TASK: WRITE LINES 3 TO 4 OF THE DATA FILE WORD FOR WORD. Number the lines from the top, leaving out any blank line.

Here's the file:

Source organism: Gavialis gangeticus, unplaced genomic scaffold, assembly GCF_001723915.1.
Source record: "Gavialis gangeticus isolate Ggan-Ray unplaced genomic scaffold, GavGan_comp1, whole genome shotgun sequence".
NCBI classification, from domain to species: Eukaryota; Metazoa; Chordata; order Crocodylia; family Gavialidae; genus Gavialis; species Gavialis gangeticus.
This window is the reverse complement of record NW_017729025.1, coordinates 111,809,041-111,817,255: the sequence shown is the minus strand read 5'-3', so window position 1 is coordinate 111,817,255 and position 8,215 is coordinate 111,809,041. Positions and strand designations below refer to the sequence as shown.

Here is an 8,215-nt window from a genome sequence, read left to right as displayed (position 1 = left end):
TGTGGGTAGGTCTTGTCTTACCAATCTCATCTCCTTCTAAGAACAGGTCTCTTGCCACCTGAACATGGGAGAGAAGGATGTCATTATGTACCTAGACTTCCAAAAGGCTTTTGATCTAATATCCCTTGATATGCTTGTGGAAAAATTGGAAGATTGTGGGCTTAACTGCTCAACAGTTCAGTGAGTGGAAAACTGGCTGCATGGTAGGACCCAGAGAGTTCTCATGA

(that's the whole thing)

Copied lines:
NCBI classification, from domain to species: Eukaryota; Metazoa; Chordata; order Crocodylia; family Gavialidae; genus Gavialis; species Gavialis gangeticus.
This window is the reverse complement of record NW_017729025.1, coordinates 111,809,041-111,817,255: the sequence shown is the minus strand read 5'-3', so window position 1 is coordinate 111,817,255 and position 8,215 is coordinate 111,809,041. Positions and strand designations below refer to the sequence as shown.